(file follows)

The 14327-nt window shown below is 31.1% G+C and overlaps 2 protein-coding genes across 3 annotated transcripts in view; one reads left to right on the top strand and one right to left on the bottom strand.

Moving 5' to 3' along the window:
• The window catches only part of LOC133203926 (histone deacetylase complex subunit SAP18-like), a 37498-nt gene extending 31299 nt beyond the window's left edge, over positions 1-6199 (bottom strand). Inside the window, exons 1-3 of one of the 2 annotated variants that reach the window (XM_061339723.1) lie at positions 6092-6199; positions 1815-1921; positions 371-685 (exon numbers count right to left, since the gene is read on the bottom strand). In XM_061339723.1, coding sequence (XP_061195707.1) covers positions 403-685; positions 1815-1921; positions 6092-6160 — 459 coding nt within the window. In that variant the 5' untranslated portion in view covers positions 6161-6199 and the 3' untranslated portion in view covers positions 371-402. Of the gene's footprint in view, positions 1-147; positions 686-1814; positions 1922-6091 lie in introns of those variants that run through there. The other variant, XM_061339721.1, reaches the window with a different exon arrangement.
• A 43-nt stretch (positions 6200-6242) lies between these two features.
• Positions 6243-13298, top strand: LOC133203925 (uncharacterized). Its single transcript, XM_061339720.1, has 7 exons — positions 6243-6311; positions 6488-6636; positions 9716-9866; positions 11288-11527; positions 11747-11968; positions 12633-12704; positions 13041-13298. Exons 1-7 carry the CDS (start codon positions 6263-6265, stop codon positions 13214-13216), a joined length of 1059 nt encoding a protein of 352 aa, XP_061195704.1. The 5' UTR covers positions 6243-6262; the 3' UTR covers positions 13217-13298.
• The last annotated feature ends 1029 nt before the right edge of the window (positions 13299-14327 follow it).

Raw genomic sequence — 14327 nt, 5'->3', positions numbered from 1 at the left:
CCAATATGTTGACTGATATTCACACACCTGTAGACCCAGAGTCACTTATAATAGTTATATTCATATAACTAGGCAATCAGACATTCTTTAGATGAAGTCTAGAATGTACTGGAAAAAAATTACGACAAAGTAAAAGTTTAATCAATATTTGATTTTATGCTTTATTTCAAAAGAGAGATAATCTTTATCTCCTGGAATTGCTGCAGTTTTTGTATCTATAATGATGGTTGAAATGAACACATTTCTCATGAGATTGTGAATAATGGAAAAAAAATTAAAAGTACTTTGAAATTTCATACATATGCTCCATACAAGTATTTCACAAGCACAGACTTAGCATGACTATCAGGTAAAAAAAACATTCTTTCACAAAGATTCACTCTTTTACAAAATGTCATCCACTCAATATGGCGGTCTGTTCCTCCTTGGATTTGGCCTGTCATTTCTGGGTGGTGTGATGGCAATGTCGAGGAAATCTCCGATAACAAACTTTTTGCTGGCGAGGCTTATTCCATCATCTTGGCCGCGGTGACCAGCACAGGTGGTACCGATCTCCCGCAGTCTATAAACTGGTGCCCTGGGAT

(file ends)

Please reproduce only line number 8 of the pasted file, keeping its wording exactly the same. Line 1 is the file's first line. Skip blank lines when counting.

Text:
CCAATATGTTGACTGATATTCACACACCTGTAGACCCAGAGTCACTTATAATAGTTATATTCATATAACTAGGCAATCAGACATTCTTTAGATGAAGTCTAGAATGTACTGGAAAAAAATTACGACAAAGTAAAAGTTTAATCAATATTTGATTTTATGCTTTATTTCAAAAGAGAGATAATCTTTATCTCCTGGAATTGCTGCAGTTTTTGTATCTATAATGATGGTTGAAATGAACACATTTCTCATGAGATTGTGAATAATGGAAAAAAAATTAAAAGTACTTTGAAATTTCATACATATGCTCCATACAAGTATTTCACAAGCACAGACTTAGCATGACTATCAGGTAAAAAAAACATTCTTTCACAAAGATTCACTCTTTTACAAAATGTCATCCACTCAATATGGCGGTCTGTTCCTCCTTGGATTTGGCCTGTCATTTCTGGGTGGTGTGATGGCAATGTCGAGGAAATCTCCGATAACAAACTTTTTGCTGGCGAGGCTTATTCCATCATCTTGGCCGCGGTGACCAGCACAGGTGGTACCGATCTCCCGCAGTCTATAAACTGGTGCCCTGGGAT